So far as pertinent to the present case, § 3801(b) (3) provides:

"(b) Circumstances of adjustment. When a determination under the income tax laws
* * * * *
"(3) Requires the exclusion from gross income of an item with respect to which tax was paid and which was erroneously excluded or omitted * * * from the gross income of a related taxpayer;
* * * * *
and, on the date the determination becomes final, correction of the effect of the error is prevented by the operation (whether before, on, or after May 28, 1938) of any provision of the internal-revenue laws other than this section and other than section 3761 (relating to compromises), then the effect of the error *333 shall be corrected by an adjustment made under this section. Except in cases described in paragraphs (6) and (7), such adjustment shall be made only if there is adopted in the determination a position maintained * * * by the taxpayer with respect to whom the determination is made (in case the amount of the adjustment would be assessed and collected in the same manner as a deficiency under subsection (c)), which position is inconsistent with the erroneous inclusion, exclusion, omission, allowance, disallowance, recognition, or nonrecognition, as the case may be. In case the amount of the adjustment would be assessed and collected in the same manner as a deficiency, the adjustment shall not be made with respect to a related taxpayer unless he stands in such relationship to the taxpayer at the time the latter first maintains the inconsistent position in a return * * * for the taxable year with respect to which the determination is made * * *."

Here there has been the required determination, the judgment in Ross v. United States, supra, becoming final on withdrawal of the appeal of the United States. This determination required the exclusion from the father's gross income of an item (the gain on the real estate transaction) on which the tax had been paid and which had been erroneously excluded from the gross income of a related taxpayer, the son. When the determination became final, the statute of limitations prevented correction of the effect of this error. The determination adopted a position (that the gain in question was income to the son, not the father) maintained by the taxpayer with respect to whom the determination was made (the father) and inconsistent with the erroneous exclusion of the gain from the son's income. The position was first maintained by the father in his 1944 tax return filed on March 14, 1945. At that time the fiduciary relationship between father and son still existed, since it was not terminated until August 1945 when the son returned to the United States and acquiesced in his father's accounting of the transaction. The circumstances here fully meet the requirements of § 3801(b) (3) and therefore the adjustment of plaintiff's taxes was properly made, even though the assessment would otherwise have been barred by the statute of limitations. Burton v. Commissioner, 1 T.C. 1198, 1203.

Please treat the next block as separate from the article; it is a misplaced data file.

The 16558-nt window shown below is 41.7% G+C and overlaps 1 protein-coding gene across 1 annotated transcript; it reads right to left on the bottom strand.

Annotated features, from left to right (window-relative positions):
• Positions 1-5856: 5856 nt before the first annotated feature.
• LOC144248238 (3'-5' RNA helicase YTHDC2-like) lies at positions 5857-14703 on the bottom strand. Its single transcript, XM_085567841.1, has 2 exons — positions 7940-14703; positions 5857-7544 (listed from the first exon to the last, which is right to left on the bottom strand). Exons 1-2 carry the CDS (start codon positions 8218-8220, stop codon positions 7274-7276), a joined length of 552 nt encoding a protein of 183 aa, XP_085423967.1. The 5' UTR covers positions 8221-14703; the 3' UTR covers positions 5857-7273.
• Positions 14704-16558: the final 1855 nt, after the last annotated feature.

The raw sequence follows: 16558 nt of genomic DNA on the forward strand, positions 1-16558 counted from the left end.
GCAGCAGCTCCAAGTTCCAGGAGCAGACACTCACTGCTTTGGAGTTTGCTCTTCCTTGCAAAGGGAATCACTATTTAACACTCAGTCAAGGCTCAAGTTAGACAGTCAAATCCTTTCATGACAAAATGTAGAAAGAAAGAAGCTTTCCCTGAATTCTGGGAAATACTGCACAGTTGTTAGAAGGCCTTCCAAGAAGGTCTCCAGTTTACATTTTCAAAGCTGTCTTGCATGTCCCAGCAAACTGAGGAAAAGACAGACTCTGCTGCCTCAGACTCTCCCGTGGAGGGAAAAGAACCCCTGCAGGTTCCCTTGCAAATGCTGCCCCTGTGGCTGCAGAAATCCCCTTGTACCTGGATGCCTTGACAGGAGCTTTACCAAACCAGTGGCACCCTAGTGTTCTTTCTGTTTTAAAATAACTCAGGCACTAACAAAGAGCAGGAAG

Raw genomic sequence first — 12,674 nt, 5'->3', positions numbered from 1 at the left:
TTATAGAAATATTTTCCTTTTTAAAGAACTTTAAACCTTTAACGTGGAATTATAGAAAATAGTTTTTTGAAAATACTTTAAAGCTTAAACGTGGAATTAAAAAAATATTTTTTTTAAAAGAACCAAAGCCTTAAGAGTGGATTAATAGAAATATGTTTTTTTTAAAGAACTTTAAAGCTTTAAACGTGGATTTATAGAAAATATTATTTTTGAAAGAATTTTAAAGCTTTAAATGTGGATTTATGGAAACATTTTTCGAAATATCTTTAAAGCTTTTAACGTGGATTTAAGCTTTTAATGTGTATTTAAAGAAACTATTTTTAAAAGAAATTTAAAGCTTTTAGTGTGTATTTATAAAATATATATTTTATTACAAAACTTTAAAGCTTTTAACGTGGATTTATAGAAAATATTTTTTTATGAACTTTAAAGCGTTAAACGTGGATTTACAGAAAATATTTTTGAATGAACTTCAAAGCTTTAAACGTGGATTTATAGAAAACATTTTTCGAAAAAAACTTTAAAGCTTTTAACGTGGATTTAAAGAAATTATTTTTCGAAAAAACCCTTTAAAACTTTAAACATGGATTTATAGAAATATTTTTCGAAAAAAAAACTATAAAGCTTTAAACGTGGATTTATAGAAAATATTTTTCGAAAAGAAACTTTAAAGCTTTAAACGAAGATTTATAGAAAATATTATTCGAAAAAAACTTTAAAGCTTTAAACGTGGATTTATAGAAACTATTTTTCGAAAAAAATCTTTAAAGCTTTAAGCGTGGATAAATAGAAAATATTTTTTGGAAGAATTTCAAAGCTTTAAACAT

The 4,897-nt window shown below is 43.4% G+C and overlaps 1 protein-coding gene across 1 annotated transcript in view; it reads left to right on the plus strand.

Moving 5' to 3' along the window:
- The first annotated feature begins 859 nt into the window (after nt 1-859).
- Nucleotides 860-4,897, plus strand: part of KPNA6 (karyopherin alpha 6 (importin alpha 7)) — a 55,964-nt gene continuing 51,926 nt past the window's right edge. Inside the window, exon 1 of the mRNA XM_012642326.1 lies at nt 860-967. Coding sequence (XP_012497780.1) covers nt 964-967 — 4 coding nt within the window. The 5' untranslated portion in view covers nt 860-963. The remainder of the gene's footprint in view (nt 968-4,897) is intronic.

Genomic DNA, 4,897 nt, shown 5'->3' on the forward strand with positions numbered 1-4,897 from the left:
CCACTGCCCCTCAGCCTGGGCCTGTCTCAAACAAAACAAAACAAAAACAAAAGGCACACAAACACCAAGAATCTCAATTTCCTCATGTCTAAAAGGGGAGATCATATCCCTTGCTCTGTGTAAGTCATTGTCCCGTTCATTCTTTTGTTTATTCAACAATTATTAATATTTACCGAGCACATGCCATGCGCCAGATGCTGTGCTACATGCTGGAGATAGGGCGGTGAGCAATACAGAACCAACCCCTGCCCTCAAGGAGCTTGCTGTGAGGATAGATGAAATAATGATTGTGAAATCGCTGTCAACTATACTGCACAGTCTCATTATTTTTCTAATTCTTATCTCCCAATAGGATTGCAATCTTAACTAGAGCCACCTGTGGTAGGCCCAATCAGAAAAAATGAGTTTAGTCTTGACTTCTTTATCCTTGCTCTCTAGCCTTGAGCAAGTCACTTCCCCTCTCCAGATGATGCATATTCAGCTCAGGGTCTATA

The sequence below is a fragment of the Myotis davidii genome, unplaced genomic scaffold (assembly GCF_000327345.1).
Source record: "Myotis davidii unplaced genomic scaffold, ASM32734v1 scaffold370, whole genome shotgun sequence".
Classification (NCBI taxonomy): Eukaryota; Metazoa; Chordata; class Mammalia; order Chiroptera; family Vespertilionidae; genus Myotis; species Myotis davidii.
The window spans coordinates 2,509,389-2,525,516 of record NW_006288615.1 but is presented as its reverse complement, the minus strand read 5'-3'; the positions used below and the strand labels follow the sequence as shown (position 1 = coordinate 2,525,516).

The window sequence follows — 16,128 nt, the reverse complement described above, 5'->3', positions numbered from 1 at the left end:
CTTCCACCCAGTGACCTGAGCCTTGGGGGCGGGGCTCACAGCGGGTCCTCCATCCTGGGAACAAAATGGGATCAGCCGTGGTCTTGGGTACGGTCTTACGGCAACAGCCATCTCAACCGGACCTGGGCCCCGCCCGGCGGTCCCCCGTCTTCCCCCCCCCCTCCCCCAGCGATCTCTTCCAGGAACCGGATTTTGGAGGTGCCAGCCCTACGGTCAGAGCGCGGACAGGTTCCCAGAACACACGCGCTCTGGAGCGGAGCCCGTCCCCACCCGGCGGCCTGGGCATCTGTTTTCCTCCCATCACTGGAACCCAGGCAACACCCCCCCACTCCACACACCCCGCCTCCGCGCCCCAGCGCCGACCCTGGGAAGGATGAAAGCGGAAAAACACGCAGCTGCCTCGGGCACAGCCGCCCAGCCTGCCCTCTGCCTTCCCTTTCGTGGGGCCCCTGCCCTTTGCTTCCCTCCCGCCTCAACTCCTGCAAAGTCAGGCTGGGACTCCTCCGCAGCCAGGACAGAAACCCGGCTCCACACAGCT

Plaintiff further contends that in any event he should recover the item of interest which he paid as part of the 1955 assessment, on the ground that § 3801 (d) in prescribing the method of computing the amount of an adjustment to be made under the section says nothing about interest. However, § 3801(c) prescribes that the adjustment computed as provided in subsection (d) is to be assessed and collected in the same manner as if it were a deficiency determined by the Commissioner. In the case of such a deficiency there would be assessed and collected interest on the deficiency from the date when the payment should have been made, in addition to the amount of the deficiency itself. 26 U.S.C.A. § 292.

Plaintiff argues that it is inequitable for the government to collect interest from him since he originally paid the tax and the government through its own mistake refunded his money. However, § 292 makes no exception from its requirement that interest be paid on all deficiencies from the date when the tax should have been paid. This interest is not a penalty imposed on the taxpayer but compensation for the use of the money. United States v. Goldstein, 1 Cir., 189 F.2d 752, 755. Even though taxpayer here did not request the refund made to him, and the situation is entirely due to an error on the part of the government, taxpayer and not the government has had the use of the money during the period involved and it is not unjustly penalizing taxpayer to require him to pay compensation for this use of the money.

Judgment will be entered for the defendant.